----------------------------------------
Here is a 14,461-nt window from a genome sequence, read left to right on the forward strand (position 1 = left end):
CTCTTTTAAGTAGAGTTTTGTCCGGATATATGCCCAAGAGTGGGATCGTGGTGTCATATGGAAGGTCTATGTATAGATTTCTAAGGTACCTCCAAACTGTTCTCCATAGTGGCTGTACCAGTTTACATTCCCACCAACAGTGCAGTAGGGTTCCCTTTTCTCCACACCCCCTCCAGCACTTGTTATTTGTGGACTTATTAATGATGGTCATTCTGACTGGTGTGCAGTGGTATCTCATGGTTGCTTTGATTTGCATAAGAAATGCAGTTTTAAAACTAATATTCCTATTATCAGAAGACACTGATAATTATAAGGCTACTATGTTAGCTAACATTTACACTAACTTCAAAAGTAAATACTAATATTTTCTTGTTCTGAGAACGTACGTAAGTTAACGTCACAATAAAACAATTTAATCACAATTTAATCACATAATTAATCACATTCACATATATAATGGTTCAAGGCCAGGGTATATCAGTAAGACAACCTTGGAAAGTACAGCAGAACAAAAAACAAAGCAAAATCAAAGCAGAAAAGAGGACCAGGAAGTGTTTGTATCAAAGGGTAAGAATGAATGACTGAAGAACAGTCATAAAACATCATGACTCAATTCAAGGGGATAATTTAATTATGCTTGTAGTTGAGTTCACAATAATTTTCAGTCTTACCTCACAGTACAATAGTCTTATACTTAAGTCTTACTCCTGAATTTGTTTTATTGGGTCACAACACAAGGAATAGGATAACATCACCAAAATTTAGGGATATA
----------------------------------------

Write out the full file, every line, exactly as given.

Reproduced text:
Here is a 14,461-nt window from a genome sequence, read left to right on the forward strand (position 1 = left end):
CTCTTTTAAGTAGAGTTTTGTCCGGATATATGCCCAAGAGTGGGATCGTGGTGTCATATGGAAGGTCTATGTATAGATTTCTAAGGTACCTCCAAACTGTTCTCCATAGTGGCTGTACCAGTTTACATTCCCACCAACAGTGCAGTAGGGTTCCCTTTTCTCCACACCCCCTCCAGCACTTGTTATTTGTGGACTTATTAATGATGGTCATTCTGACTGGTGTGCAGTGGTATCTCATGGTTGCTTTGATTTGCATAAGAAATGCAGTTTTAAAACTAATATTCCTATTATCAGAAGACACTGATAATTATAAGGCTACTATGTTAGCTAACATTTACACTAACTTCAAAAGTAAATACTAATATTTTCTTGTTCTGAGAACGTACGTAAGTTAACGTCACAATAAAACAATTTAATCACAATTTAATCACATAATTAATCACATTCACATATATAATGGTTCAAGGCCAGGGTATATCAGTAAGACAACCTTGGAAAGTACAGCAGAACAAAAAACAAAGCAAAATCAAAGCAGAAAAGAGGACCAGGAAGTGTTTGTATCAAAGGGTAAGAATGAATGACTGAAGAACAGTCATAAAACATCATGACTCAATTCAAGGGGATAATTTAATTATGCTTGTAGTTGAGTTCACAATAATTTTCAGTCTTACCTCACAGTACAATAGTCTTATACTTAAGTCTTACTCCTGAATTTGTTTTATTGGGTCACAACACAAGGAATAGGATAACATCACCAAAATTTAGGGATATA